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Researchers develop silicon ReRAM chip, send warning shot to Flash memory

Sarah Silbert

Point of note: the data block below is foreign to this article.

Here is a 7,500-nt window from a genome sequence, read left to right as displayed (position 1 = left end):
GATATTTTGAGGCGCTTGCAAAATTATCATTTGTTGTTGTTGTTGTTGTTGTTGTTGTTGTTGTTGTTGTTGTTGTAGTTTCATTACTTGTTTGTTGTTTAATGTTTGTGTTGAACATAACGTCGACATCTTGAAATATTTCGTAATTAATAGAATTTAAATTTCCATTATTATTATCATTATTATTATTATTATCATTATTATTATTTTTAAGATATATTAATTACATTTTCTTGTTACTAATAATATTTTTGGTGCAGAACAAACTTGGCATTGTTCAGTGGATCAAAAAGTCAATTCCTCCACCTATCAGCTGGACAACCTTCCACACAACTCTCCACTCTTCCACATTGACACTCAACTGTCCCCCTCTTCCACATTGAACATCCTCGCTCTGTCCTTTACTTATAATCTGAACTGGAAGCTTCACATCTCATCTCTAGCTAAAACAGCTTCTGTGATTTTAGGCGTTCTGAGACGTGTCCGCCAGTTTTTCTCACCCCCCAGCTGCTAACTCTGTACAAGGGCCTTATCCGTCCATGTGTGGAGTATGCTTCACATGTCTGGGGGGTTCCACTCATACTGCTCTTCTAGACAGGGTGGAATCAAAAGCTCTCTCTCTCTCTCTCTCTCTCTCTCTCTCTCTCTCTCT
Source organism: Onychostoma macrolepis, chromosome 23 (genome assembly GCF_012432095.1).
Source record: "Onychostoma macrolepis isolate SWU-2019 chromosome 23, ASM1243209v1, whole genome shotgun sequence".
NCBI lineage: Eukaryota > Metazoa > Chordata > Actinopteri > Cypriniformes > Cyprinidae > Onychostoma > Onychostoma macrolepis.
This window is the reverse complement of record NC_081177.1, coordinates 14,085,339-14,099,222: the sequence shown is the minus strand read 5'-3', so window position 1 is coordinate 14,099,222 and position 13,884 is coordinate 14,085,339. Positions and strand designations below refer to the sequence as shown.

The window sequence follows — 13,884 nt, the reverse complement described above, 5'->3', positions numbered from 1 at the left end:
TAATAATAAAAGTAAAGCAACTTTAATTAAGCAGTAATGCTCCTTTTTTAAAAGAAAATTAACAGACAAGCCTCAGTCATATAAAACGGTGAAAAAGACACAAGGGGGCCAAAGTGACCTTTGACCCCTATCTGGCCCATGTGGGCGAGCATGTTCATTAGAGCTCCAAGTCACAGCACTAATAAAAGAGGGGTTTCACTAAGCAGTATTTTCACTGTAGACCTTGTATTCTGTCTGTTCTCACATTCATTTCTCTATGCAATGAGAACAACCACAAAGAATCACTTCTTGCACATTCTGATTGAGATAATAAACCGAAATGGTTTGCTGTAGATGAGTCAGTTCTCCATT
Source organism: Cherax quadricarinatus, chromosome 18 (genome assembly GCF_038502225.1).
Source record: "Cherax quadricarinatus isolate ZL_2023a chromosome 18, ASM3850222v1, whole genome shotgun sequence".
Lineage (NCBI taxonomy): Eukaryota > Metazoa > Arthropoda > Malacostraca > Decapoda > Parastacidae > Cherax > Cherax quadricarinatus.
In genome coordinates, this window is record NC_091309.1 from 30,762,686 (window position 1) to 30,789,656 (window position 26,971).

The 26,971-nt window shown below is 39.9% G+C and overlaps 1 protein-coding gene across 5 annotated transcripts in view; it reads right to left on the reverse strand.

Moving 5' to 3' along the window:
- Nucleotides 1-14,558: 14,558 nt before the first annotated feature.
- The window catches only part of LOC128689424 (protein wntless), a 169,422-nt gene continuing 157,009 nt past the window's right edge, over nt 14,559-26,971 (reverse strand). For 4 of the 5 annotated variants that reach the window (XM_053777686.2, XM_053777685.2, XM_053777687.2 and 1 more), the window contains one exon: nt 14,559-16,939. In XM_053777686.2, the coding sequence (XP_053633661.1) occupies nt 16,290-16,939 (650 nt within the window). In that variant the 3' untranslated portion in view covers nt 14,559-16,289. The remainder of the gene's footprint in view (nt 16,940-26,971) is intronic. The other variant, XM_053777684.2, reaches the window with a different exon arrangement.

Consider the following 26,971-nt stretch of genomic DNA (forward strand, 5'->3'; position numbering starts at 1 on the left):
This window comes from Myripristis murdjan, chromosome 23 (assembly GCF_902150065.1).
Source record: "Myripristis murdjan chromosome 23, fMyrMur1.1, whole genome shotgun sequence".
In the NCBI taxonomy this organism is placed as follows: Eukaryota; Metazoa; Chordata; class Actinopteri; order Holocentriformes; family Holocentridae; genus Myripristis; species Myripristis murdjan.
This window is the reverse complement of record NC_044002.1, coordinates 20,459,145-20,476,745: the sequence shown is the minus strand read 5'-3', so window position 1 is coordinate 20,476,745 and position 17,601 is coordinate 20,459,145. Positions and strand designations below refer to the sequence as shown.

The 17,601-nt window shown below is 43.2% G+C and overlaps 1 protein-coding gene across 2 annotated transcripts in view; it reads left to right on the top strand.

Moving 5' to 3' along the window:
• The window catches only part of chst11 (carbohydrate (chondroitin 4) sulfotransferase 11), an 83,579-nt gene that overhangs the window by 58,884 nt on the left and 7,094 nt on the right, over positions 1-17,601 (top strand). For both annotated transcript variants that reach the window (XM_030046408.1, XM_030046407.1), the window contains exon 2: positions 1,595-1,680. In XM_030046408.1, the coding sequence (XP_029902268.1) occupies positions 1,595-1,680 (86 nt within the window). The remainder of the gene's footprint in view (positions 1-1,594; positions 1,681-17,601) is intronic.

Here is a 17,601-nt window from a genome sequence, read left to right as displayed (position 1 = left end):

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Does the word ReRAM ring a bell? No? Well, the key point is that it's much faster than NAND memory, and it's making its way into chips from Elpida, Sharp and Panasonic. Further proof that ReRAM is on the up and up? Researchers at University College London have used this technology to make a chip that operates at 100 times the speed of standard Flash memory. The device is composed completely of silicon oxide, which improves the chip's resistance, and it doesn't require a vacuum to work (which makes it cheaper to produce). But this new chip is more than just a faster alternative to Flash; its ability to move between different states of conductivity means it can be configured as a memristor, or a device that handles both data-processing and storage tasks. In the long term, researchers hope this technology can pave the way for silicon oxide CPUs -- and UCL is already using this design to help develop transparent memory chips for mobile devices. Need to know more? Feast your heart on the gritty details via the link below.

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